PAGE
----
Woman attacked by neighbors; family believes it was hate crime, warns LGBTQ community

A woman is speaking out after being brutally attacked outside her home. Seattle Police say they arrested two men for assault on Tuesday around 9:45 p.m. The case is under investigation.

Shilo Thorp, 27, says the people who attacked her are her neighbors. Thorp said when they were released, they came back to the apartment complex, mocking and making fun of her. She's fearful for her family's safety, but has chosen to share her story to shed light on the tough situations the LGBTQ community is facing."

"I've always known that something was different," Thorp said.

Thorp, has identified as nonbinary for a couple years, but a voice inside her was telling her there was something more.

"I tried saying I’m a woman, and I’d like to live my life as a woman in my head, saying that and seeing how I felt, and it felt very good," Thorp said.

She started embracing who she really is last year, and with the support of her wife Scarlett Hendrickson, she started her transition.

"I knew there would be issues, but I thought it’d be the issues we’ve faced – screams from cars, someone stole a flag," Hendrickson said.

The couple started facing harsh situations closer to home. Their biggest issue was "phobia, transphobia," according to Hendrickson, who says it started with tough and personal questions coming from neighbors. The situation escalated. 

Hendrickson says that about a month ago, she walked into her apartment after thorp had left for work, and she found a man in his 20s standing inside.

Hendrick said the issue was "because our toddler has tantrums… because she’s a toddler."

This isn't the first time this has happened. About two weeks ago, there was another break-in. 

The new mom to twins bought a bar to block the door in order to prevent her neighbors from barging in like the last time. It was already a tense situation, and the couple had been fearful for weeks. On Tuesday, their worst fears became a reality.

"I start hearing really loud crashing noises, like things falling and breaking, and I didn’t think anything of it," Thorp said.

Thorp says she believes her neighbors broke into her house, and threw their stroller, car seat, shoes and 2-year-old daughters' toys off the balcony. Police were called on them for throwing trash.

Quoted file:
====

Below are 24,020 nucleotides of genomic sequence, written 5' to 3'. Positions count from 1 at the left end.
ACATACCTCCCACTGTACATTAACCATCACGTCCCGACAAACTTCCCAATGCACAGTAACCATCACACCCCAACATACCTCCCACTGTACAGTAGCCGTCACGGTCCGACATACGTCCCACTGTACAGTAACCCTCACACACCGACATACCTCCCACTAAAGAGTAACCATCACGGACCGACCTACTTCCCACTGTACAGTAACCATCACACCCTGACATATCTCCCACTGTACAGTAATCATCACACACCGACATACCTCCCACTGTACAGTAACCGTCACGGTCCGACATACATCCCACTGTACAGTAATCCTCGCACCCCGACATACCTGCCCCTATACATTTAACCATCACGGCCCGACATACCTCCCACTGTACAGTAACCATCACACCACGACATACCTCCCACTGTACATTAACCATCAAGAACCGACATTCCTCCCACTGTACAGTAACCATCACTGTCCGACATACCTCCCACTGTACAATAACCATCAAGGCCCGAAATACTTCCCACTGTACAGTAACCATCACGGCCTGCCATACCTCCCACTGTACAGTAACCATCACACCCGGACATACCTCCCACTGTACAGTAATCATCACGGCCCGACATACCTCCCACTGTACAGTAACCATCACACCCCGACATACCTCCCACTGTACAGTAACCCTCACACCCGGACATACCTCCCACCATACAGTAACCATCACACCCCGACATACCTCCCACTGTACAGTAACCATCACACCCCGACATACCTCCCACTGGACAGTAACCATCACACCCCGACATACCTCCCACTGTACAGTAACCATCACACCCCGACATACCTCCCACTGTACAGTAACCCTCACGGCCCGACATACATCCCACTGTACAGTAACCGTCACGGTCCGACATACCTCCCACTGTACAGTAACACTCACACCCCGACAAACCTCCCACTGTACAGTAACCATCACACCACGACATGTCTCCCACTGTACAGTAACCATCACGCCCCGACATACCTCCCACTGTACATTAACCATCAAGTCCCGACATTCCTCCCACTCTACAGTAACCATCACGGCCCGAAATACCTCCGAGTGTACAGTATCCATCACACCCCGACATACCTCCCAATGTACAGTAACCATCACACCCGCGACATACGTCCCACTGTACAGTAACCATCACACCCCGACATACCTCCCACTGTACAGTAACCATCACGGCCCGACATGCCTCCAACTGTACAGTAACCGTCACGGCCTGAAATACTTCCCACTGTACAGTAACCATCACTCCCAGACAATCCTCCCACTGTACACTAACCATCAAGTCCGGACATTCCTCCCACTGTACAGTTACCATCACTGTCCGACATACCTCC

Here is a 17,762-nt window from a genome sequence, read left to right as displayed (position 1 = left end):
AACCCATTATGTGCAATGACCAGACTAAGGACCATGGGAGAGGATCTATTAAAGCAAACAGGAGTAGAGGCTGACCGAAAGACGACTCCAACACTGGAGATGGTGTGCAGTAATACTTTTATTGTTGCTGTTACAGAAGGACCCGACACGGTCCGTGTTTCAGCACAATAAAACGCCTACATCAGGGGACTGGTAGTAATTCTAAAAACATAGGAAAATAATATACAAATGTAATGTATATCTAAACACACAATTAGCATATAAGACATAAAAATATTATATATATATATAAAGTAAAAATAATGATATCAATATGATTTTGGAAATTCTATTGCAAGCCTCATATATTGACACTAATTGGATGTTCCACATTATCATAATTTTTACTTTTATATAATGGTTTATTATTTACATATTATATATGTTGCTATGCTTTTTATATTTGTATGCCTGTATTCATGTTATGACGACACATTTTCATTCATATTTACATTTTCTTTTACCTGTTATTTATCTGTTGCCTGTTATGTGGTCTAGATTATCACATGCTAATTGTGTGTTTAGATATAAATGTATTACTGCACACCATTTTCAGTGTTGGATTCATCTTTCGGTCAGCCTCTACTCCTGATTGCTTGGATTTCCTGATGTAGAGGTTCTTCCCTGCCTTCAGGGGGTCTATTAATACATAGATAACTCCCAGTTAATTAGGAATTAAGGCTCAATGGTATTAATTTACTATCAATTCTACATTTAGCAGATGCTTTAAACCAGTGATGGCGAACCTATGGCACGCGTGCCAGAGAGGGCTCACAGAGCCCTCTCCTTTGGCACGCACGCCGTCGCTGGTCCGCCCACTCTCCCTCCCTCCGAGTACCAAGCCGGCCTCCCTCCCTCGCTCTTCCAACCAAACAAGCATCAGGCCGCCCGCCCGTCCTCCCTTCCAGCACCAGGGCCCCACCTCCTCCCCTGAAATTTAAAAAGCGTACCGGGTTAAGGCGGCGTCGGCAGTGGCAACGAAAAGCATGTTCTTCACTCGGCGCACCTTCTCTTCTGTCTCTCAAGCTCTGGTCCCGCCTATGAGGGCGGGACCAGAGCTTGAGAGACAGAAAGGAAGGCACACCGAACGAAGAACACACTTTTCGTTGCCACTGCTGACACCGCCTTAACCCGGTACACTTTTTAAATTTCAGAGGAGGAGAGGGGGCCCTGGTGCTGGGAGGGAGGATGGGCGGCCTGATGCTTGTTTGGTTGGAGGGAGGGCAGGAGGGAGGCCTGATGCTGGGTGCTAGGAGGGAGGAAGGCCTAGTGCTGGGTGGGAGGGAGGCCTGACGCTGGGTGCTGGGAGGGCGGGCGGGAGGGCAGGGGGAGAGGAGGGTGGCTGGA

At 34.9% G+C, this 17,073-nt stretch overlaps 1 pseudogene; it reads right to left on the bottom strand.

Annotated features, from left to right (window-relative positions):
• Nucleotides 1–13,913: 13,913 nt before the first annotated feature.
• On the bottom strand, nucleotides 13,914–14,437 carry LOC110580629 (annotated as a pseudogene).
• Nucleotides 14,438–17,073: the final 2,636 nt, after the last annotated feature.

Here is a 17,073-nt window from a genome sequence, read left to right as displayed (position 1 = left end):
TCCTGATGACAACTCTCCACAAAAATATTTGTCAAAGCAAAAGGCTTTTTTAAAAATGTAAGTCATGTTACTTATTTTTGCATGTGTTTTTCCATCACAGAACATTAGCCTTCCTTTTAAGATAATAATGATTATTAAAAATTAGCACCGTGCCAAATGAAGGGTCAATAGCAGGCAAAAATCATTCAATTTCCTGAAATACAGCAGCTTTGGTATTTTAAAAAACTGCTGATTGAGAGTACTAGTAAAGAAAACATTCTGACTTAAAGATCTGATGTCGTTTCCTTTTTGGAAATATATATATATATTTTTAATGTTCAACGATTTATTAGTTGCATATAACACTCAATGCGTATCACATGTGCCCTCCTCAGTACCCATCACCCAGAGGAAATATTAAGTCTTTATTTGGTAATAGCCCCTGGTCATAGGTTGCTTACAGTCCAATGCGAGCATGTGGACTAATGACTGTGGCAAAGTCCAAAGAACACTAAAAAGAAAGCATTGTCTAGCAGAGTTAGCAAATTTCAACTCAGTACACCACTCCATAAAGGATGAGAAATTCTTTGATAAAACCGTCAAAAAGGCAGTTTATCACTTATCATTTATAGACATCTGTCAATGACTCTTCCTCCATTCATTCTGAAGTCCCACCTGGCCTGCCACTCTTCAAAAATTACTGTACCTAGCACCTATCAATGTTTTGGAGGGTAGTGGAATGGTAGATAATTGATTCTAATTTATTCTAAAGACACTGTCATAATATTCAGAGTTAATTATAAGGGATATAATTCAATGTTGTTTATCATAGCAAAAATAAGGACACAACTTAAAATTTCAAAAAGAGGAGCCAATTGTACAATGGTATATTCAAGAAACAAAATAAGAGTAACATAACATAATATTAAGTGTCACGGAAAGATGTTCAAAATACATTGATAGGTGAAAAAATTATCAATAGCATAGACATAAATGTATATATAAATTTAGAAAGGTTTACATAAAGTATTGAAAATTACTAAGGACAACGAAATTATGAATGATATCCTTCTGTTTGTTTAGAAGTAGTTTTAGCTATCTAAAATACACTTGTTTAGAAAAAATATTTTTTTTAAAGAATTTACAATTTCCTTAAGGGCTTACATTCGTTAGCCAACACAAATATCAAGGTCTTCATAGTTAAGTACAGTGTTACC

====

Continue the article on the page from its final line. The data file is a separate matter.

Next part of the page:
When she started looking through all of her belongings on the ground, she started to question her neighbors who also outside. She says one of them immediately became confrontational.

"At one point, the blonde guy smacks my face, and then he’s like 'come on, let's do something about it,'" Thorp recounted. She says she slapped him back, and he unleashed on her. "The blonde guy picked me up and slammed me into the ground, and I was just in the fetal position trying to block everything. I didn’t see everything, but apparently they were kicking me. It was just over and over and over again, calling me the F slur."

Hendrickson witnessed the assault from their third-story window their daughter in her arms. She said she called 911 and the two men immediately jumped inside their car and sped off – leaving her wife outside their apartment complex beaten. 

"I wasn’t remotely scared of men before, and I am now. Just randoms – I don’t trust anybody," Thorp said. "I just hate that she has to learn that part of being a woman, because we all know what it's like to be afraid of men," Hendrickson said.

The Seattle Police Department told FOX 13 the case is listed as an assault. However, a detective is still working on getting charging documents to the King County Prosecuting Attorney's Office.

Hendrickson says she's puzzled as to why the men were released in the first place, and how the case is being handled.

"The judge released them. He's not calling it a hate crime, because they broke into my house and that wasn’t motivated by hate, so because there was history, they can’t call this a hate crime," Hendrickson said.

The couple says this incident has impacted their lives. Thorp says she's now feeling more reserved about her transition – backing away from the progress she has made in becoming her true self. However, she says she will continue to push through the hardship for her family.

For members of the LGBTQ community, Thorp has a message: 

"Be vigilant. Obviously still be yourself. Don’t ever hide who you are."

The men have allegedly moved out of the complex on their own accord, but management has also filed the necessary paperwork to formally evict them. The only issue is, it will take 30 days for a trespass order to go into effect if they should ever return. For the time being, the family is remaining hopeful and vigilant. 

Their goal is to help raise enough funds to find a safer living environment for them and their three daughters. You can help by donating to their GoFundMe